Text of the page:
Today, roughly 1 in 4 teenagers knows someone who has abused over-the-counter (OTC) cough medicine to get high.
Studies show that roughly 1 in 4 teenagers knows someone who has abused OTC cough medicine to get high. Since OTC cough medicines are more readily available and more affordable than prescription or illicit drugs, teens may believe they are less dangerous.
While millions of Americans rely on OTC cough medicines containing the cough suppressant ingredient dextromethorphan (DXM) for cough relief, some teens ignore labeling instructions and intentionally take large amounts of DXM – sometimes more than 25x the recommended dosage – to get high. This means some teens ingest multiple packages or bottles of OTC cough medicines.
When taken according to label and dosing instructions to relieve cough symptoms, medicines containing DXM produce few side effects and have a long history of safety and effectiveness. However, when abused, DXM can cause side effects that could lead to accidents and bodily harm, including mild distortions of color and sound, hallucinations and loss of motor control.
Additionally, many DXM-containing OTC medicines also contain ingredients such as antihistamines, analgesics, or decongestants. High doses of these combination medicines can significantly increase the risk of harmful effects such as potentially fatal liver injury, cardiovascular effects, and over-sedation.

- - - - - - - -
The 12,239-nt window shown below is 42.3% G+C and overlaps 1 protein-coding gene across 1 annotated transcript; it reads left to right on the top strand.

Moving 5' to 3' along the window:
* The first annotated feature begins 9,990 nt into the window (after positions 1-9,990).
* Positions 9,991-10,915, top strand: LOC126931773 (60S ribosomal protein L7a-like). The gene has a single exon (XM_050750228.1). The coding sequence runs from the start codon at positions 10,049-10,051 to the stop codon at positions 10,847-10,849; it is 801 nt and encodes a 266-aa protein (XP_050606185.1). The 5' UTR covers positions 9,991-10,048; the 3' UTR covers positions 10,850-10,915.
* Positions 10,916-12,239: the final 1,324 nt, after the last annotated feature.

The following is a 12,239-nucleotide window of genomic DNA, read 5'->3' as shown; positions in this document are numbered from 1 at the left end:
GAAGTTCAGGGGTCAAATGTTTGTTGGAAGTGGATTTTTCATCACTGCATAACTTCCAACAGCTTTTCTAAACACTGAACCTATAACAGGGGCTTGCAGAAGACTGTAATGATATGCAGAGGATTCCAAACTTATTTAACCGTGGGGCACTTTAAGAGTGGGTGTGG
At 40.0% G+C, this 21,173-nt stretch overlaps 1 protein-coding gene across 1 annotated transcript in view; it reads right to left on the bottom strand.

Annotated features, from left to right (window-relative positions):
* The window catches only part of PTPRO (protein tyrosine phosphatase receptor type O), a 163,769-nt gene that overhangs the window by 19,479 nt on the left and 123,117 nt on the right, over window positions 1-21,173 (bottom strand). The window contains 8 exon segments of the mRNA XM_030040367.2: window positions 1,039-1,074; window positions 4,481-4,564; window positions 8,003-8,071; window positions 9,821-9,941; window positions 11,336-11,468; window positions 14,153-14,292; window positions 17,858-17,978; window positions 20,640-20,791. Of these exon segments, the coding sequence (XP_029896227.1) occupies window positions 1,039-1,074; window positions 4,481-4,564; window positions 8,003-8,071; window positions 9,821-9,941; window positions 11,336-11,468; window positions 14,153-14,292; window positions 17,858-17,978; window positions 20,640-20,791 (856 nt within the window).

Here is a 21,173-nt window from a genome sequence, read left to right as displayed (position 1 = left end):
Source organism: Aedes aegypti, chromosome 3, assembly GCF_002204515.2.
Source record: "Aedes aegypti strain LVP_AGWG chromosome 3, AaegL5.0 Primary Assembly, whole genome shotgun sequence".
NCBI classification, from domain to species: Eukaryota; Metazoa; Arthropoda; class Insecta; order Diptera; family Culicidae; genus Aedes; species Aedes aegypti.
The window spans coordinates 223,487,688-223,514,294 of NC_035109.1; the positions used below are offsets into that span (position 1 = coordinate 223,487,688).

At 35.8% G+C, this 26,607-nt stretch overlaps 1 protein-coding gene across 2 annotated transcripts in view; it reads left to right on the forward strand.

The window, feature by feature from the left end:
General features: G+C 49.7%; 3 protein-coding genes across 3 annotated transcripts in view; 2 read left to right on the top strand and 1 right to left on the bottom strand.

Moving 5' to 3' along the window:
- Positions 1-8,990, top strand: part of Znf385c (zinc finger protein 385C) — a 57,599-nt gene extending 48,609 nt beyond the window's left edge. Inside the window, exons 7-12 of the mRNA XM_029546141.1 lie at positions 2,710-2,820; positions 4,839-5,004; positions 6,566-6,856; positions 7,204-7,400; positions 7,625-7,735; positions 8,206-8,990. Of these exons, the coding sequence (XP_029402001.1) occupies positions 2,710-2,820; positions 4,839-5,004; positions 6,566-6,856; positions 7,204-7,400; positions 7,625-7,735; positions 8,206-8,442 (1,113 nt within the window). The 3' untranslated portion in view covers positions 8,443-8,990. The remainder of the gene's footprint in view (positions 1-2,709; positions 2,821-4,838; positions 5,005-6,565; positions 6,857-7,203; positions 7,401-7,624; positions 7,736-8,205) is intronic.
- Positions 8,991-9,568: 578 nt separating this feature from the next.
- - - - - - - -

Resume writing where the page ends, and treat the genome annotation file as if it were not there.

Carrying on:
OTC cough medicine is also sometimes abused by mixing with other drugs, alcohol, and even energy drinks, which can cause additional harmful effects.
Side effects from DXM abuse include:
- Nausea and vomiting
- Stomach pain
- Double or blurred vision
- Slurred speech
- Impaired physical coordination
- Rapid heart beat
- Numbness of fingers and toes
Signs of abuse of OTC cough medicine or other drugs include:
- Empty cough medicine boxes or bottles in the trash of your child’s room or in your child’s backpack or school locker
- Purchase or use of large amounts of cough medicine when not ill
- Missing boxes or bottles of medicine from home medicine cabinets
- Hearing your child use certain slang terms for DXM abuse, such as skittles, skittling, tussin, robo-tripping, robo, CCC, triple Cs, dexing and DXM
- Visiting pro-drug websites that provide information on how to abuse DXM
- Internet orders, the arrival of unexpected packages or unexplained payments by credit card or PayPal account
- Changes in friends, physical appearance or sleeping or eating patterns
- Declining grades
- Loss of interest in hobbies or favorite activities
- Hostile and uncooperative attitude
- Unexplained disappearance of household money
- Unusual chemical or medicinal smells on your child or in his or her room.